Year 12 | 26 January 2020 | firstname.lastname@example.org
Now that spring has sprung, people are venturing out more to enjoy the lake, parks and all the other wonderful outdoor resources in the area. The arrival of spring also means that Lake Norman’s farmer’s markets are getting underway. And with North Carolina ranked as one of the nation’s top producers of goodies like sweet potatoes, cumbers and strawberries, you can find a bounty of healthy and locally grown produce and vegetables. Below is a listing of regional markets to help get you started. Bon appetit!
The Davidson Farmer's Market
The big daddy of the bunch, the Davidson Farmer's Market is the largest producer-only, year-round market in the area, featuring more than 35 farmers and local producers from within a 100-mile radius. The DFM has everything from organic and conventional fruits and vegetables, grass fed beef, free range chicken, eggs, fresh baked goods, fresh cut flowers, herbs and more.
Where: 120 South Main Street, next to Davidson Town Hall.
When: Saturday from 8 a.m. to 12 p.m. (Between Nov. and March the market is open every other Saturday from 9 a.m. to noon.
The Huntersville Farmers Market
Sponsored by the Huntersville Parks and Recreation Department, this is a small but growing market. The May 12 kickoff coincides with the "Hello Huntersville" event, which will feature art, music, food vendors and kids rides.
Where: 103 Maxwell Street
When: Saturdays from 7 a.m. to 12 p.m.
(Presbyterian Hospital Huntersville and the Huntersville Business Park will host a Tuesday farmer’s market in the hospital parking lot at 10030 Gilead Rd. from May 29 to August 28 from 10 a.m. to 2 p.m.)
The Mooresville Rotary Farmer's Market
The Mooreville Rotary Club has sponsored this market since 1976. It features jewelry makers, baked goods, vegetables, fresh eggs, bread and pottery. Customers looking for more exotic offerings should stop by every other weekend, when Golden India Restaurant and Grocery from Winston-Salem ply their specialty goods.
Where: Historic downtown Mooresville at the corner of Center and Church streets.
When: Starts Sat., May 19. Sat. and Wed. 7 a.m. - 12 p.m.
Details: Call Brenda Hawkins at (704) 663- 3892.
Josh's Farmer's Market
Josh Graham opened this Mooresville roadside market in 2003, which offers everything from fruits, veggies, shrimp and fresh-cut flowers.
Where: 189 Williamson Rd., Mooresville
When: Mon.–Wed. 10 a.m.-6 p.m.; Thurs.-Sat. 9 a.m.-6 p.m.; Sun. 10:30 a.m. - 5 p.m..
Details: Josh Graham at (980) 721-6316 or visit www.facebook.com/joshs-farmers-market.
Statesville Rotary Farmers Market
The Statesville Rotary Club established this market in 1975, and it’s still going strong, with fresh produce from a 15- county area that surrounds Iredell.
Where: At the corner of South Meeting and West Front streets in downtown Statesville adjacent to Statesville Police Department.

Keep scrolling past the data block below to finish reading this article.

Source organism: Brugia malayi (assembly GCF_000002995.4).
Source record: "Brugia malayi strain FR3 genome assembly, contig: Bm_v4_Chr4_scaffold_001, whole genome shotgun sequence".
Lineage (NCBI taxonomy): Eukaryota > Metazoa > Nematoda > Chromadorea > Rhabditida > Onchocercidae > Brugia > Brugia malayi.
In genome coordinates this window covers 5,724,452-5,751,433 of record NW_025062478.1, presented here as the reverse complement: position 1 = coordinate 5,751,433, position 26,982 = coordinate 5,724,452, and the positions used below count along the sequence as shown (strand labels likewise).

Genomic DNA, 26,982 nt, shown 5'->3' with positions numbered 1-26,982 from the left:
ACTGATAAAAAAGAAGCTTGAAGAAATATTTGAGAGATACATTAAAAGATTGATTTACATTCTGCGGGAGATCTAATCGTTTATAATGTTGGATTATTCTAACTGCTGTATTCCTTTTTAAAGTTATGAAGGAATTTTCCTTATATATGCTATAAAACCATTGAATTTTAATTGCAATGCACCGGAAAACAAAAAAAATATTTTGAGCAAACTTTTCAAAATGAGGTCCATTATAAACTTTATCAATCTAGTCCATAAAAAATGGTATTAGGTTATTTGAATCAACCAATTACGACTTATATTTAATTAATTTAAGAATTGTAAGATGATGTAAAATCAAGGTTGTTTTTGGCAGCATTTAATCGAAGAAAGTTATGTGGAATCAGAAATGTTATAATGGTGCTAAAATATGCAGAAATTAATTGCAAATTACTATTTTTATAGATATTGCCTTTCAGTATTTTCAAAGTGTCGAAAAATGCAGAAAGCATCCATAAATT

When: Starts May 12. Sat. 7 a.m.- 12 p.m.; Mon. 4 p.m.-7 p.m.; Wed. 7 a.m.-12 p.m.
The Evening Farmer's Market
Four local farmers started this market 14 years ago. Today you can find dozens of vendors offering everything from produce, baked good and crafts.
Where: Corner of Water and Center streets at Pecan Park in Statesville.
When: Thurs. 4 p.m.-6:30 p.m.
Sowing and Growing
Also providing the Lake Norman area with fresh produce is a unique organization called Sow Much Good. Based in Huntersville, the group supplies fresh, organic vegetables to local nonprofits and needy families in the region.
Robin Emmons started Sow Much Good in 2008 as a way to help her older brother, Brian, who is mentally ill and at the time was homeless. Emmons found that the agencies helping care for Brain often fed him junk food and canned goods, which jeopardized his health. With less than a quarter of an acre of land at her home, Emmons started growing and delivering fresh zucchini, cucumbers, and eggplants to her brother. This experience convinced Emmons to start Sow Much Good. A former Bank of America global consumer and small-business strategy worker, Emmons left the corporate world of grey cubicles for greener pastures, and hasn't looked back.
Emmons donated more than 2,500 pounds of food last year to her three main partners, Kings Kitchen, the Charlotte Rescue Mission, and Urban Ministries. And she’s now expanding her operation thanks to an anonymous benefactor who gave Emmons a 5-acre site in Huntersville. In March Emmons built a "hoop house," similar to a greenhouse, which allows her to grow more veggies and produce.
To help spread the word about her mission, Emmons attends events like the Southern Spring Home & Garden Show, where she offers tips and demonstrations on organic gardening and cooking.
by S. C.
26 july 2012, World News > America